Occasionally the comic takes on relatively serious scenes, and I think it handles them fairly well, as there's always silly banter going on to help keep the tone light. A few things didn't make much sense to me, though. The creator makes some effort to convey why Voluptua's attracted to Bob, as she explains, "Bob is... honest and kind... and brave, unselfish, modest... and competent, and unambitious, and content. Those qualities sound so simple... but I haven't known anyone..."; even after reading the page several times, though, it still seems like the comic's putting this "Helen of Troy" aura on Bob just for the sake of forcing angst and relationship drama into the story. Then there's the bizarre flashback scene with young Fructose, where it doesn't make sense that Fructose's dad would so willingly put his life in the hands of a kid, especially without making any attempt to explain to Fructose how to use the complicated equipment. After all, if he's competent enough to make it to the emperor's bedroom undetected, then he can't be a complete idiot. Then, when the flashback's over, it turns out that Fructose was describing the events out loud to himself for no reason, even though he's clearly embarrassed about the ordeal, shouting at Bob, "That was not meant for your ears!" It's not like he's become mentally unhinged, as he's back to being his usual self right afterwards, so it just seems like a clumsy way of having Bob learning about the backstory.
Lastly, Molly's "less than a year old" according to the Cast page, so it seems weird that her childhood references are so dated. Here, Bob mentions buying Molly a "VHS tape" of Voltron; here, she runs a futuristic robot off of "the CPU from your ColecoVision"; here, she imitates "how Shaggy talks on Scooby-Doo"; and here, she's worried that "McGruff the Crime Dog will hate me." All of Molly's references are from the '80s, and it seems like the creator's trying to present his own childhood rather than one that makes sense for a modern-day child. It's plausible that the comic's set in the '80s, or that Molly has a strange fascination with '80s pop culture, but neither of these possibilities are addressed in the story, and, as I mentioned earlier, the comic relies on pop culture references too much anyways.
Art: It has a loose, energetic feel to it that immediately draws in the reader, and it sort of reminds me of the classic illustrations from the Dr. Seuss books. The creator's excellent inking and hand-lettering are particularly important for achieving this look, as the dynamic line-width variation helps the artwork seem natural and organic while also being fun and cartoonish.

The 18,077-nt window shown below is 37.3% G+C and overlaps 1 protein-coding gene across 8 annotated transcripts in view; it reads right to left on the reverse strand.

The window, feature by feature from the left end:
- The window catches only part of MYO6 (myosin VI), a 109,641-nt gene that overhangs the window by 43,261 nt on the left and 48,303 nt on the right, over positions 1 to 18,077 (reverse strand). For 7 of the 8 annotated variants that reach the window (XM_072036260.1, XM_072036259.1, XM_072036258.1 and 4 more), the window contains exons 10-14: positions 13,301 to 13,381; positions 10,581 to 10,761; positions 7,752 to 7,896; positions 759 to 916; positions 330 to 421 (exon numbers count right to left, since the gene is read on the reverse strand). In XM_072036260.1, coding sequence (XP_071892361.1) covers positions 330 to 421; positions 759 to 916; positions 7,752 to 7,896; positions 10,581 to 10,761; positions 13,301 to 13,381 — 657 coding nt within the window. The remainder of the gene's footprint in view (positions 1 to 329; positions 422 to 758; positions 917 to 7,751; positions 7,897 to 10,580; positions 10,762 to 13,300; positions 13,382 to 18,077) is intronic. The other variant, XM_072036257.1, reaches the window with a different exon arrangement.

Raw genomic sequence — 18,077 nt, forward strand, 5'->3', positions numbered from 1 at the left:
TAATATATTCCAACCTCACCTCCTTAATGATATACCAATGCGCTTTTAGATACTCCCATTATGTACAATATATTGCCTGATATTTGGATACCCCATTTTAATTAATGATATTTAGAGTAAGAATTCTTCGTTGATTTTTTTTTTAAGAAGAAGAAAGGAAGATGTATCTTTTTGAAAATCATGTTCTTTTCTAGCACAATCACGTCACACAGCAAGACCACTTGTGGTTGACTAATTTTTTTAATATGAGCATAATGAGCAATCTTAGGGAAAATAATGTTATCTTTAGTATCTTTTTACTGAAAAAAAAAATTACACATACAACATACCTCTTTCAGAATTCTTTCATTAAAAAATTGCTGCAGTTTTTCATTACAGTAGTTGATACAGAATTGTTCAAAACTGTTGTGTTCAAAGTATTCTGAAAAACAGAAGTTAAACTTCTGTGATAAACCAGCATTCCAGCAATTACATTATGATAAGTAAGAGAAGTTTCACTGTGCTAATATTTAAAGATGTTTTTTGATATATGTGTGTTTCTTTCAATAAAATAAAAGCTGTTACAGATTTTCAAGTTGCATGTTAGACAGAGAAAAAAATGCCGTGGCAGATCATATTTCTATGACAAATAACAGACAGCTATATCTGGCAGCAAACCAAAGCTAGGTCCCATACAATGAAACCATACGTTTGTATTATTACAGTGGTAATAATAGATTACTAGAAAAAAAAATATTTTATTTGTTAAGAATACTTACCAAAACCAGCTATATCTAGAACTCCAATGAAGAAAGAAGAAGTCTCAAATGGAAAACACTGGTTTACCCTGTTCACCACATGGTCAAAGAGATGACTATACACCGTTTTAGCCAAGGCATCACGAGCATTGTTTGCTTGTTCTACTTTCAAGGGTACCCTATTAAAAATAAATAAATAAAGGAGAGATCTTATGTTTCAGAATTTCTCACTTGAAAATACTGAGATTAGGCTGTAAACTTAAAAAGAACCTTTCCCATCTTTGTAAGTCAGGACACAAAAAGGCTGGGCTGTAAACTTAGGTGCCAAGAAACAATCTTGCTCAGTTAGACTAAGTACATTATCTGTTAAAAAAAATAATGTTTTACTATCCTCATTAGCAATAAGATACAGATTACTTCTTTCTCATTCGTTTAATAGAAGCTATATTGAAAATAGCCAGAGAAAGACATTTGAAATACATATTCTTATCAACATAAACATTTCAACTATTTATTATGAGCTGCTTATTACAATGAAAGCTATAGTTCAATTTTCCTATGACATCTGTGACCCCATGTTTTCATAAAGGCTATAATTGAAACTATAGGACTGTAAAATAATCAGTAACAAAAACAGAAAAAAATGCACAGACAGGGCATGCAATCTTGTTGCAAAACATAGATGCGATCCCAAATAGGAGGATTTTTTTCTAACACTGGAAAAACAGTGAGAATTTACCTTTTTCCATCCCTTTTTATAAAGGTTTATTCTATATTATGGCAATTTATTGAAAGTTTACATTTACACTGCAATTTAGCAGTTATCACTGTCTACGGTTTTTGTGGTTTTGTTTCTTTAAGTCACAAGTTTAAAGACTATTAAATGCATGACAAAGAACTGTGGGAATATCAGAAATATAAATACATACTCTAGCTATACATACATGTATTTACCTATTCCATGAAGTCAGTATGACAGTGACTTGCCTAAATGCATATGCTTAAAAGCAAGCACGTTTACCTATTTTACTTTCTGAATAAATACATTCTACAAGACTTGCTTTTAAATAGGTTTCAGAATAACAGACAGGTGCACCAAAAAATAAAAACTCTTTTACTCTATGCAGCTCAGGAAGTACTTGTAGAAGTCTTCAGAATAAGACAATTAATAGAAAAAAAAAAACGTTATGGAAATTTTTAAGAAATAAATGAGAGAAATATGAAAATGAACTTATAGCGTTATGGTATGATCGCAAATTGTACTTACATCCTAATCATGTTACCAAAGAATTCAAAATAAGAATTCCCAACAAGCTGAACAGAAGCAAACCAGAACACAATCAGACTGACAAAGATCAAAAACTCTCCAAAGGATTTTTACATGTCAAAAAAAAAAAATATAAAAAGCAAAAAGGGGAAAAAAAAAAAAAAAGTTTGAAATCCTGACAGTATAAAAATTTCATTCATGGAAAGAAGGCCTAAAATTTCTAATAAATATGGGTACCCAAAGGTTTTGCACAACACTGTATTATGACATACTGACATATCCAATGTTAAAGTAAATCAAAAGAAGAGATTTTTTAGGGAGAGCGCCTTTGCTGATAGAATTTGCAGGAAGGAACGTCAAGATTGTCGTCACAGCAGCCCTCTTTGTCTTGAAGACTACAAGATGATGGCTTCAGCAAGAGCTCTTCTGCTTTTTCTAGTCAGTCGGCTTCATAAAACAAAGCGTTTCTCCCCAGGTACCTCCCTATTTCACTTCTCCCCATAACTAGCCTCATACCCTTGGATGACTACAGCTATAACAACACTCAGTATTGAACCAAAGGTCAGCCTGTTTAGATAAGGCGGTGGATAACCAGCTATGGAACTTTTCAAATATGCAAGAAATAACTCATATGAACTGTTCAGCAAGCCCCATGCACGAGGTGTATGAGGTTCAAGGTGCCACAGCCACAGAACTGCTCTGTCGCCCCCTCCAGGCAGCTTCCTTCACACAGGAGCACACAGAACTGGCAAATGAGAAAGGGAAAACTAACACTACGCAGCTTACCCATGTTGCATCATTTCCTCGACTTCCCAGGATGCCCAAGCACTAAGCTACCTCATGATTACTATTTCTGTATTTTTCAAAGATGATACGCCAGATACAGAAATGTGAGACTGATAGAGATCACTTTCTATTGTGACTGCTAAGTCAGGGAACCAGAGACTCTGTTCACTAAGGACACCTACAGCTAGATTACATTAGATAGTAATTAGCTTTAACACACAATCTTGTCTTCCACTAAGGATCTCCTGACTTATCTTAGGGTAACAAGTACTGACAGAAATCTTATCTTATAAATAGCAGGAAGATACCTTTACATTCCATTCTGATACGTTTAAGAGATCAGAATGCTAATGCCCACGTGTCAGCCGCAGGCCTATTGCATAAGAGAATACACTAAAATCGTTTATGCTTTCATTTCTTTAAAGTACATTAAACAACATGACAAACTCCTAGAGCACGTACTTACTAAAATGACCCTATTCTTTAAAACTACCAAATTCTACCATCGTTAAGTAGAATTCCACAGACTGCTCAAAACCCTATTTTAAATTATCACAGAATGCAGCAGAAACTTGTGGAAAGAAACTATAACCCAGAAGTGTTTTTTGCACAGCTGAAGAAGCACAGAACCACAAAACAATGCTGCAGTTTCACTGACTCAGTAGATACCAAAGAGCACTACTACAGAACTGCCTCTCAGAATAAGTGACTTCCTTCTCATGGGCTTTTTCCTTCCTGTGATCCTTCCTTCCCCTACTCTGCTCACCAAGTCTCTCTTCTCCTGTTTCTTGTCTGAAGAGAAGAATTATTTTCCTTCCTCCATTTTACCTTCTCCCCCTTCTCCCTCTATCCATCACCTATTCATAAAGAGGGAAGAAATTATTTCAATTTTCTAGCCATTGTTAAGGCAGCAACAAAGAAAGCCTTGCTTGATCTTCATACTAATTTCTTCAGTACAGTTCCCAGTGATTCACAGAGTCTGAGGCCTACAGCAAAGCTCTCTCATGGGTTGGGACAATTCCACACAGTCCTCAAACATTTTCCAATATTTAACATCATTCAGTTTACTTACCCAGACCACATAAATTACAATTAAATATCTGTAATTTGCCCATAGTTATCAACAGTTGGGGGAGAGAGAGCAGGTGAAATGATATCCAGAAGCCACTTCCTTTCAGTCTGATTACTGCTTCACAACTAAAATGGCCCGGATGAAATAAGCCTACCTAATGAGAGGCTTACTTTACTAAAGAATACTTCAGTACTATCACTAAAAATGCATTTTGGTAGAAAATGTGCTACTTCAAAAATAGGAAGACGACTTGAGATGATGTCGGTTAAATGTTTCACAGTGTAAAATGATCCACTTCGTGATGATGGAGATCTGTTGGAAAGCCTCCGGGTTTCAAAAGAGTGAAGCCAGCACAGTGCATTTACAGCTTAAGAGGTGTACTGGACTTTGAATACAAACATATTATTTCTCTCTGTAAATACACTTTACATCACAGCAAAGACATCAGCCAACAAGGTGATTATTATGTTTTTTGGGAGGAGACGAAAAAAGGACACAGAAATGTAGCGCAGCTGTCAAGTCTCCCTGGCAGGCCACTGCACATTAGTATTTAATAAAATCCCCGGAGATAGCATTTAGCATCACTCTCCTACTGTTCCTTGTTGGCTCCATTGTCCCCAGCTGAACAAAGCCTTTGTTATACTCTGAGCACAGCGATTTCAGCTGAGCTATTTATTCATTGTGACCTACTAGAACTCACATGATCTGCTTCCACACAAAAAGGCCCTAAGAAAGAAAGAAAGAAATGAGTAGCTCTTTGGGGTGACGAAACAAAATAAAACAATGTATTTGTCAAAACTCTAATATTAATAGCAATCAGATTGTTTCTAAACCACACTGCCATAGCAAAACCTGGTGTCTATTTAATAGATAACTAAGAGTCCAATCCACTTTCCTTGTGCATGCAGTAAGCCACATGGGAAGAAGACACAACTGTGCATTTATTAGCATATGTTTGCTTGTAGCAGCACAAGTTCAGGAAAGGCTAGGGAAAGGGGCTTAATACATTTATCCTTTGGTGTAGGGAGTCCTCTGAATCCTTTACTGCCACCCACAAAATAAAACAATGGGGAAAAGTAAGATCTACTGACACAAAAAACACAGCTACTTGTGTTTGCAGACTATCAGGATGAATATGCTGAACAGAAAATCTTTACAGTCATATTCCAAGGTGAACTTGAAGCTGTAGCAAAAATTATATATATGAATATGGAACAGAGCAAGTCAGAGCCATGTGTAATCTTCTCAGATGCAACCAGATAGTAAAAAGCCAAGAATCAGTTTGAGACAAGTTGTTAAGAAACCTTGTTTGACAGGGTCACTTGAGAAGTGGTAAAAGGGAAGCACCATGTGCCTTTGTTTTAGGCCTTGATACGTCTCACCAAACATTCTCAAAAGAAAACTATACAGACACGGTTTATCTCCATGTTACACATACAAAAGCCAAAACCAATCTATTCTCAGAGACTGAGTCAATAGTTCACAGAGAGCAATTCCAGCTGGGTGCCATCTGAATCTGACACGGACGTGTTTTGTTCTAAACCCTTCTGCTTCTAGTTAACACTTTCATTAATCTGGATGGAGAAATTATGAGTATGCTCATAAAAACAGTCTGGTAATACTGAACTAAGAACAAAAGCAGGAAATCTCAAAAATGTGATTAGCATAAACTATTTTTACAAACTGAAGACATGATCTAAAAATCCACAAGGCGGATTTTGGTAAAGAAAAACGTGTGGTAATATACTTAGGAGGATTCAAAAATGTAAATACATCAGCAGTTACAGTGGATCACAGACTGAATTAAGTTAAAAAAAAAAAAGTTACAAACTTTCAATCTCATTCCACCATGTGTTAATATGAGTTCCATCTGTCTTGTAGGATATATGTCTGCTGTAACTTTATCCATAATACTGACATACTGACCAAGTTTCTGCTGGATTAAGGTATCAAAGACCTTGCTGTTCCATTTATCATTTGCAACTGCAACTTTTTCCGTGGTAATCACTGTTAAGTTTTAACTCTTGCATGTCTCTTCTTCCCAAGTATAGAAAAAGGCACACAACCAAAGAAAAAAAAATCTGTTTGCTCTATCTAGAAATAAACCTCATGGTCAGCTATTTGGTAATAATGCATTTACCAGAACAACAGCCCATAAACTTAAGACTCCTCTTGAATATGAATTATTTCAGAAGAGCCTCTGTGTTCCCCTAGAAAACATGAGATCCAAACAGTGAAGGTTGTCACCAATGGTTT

The creator tends to do a solid job of portraying science-fiction imagery, but I was continuously disappointed with how minimalistic most of the more mundane backgrounds are, especially the ones on Earth. Take a look at this page, for example, where Bob's implausibly shown sitting in a chair in the middle of an empty room. Other elements of his house go mysteriously missing: The window's absent from the first two panels here; the house floats in white space here, with Bob's car missing from the driveway but suddenly appearing two pages later; and the details of Bob's house vanish amidst a series of blank backgrounds. The creator also has a habit of lazily using triangle-mountain landscapes (1, 2, 3) for many of the comic's backgrounds; this starts out as being a feature of the planet Butane, but then, at the end of the story, Bob's neighborhood's shown as being surrounded by triangle-mountains as well. I think the creator wasted an opportunity to convey the unusual topography of an alien world.
Bob's rendered fairly consistently, and the monsters and aliens are all creatively designed and drawn with a good amount of detail. I was constantly perplexed over Jean's appearance, though, as she seems to get warped over the course of the story. Using her concept art as a basis, it's apparent that, aside from her cartoony head, thin waist, and long arms, she's supposed to be fairly realistically proportioned. During the story, though, her waist gets thinner, her chest and butt get bigger, her neck and limbs get longer, her face gets boxier, and her hands become more claw-like. Some particularly misshapen instances can be seen during the party scene, such as here, here, and here. In the last page I linked, she even has a weird manga expression, which doesn't appear anywhere else in the story, and her hands turn into spiky blobs. It's unclear why the creator has so much trouble drawing Jean, but it's a big concern since she appears so prominently in the comic. I suggest updating all of the female characters, though, and giving them thicker waists, as well as making their chests look less boxy when they have clothes on.
Overall: The Inexplicable Adventures of Bob!'s a forgettable webcomic. It endlessly references movies and TV shows that are clever and original, but there's not enough cleverness and originality in "Love and Space" to make the story worth reading. It might be disappointing for the creator that his comic isn't further along considering that he started it nearly 20 years ago, but the reality's that his webcomic's going to be compared to the work of inspired younger creators, some of which are making cutting-edge comics and are on the verge of professionalism. There's a big audience out there for a webcomic like this, but it takes a lot more than just being wacky to impress people these days.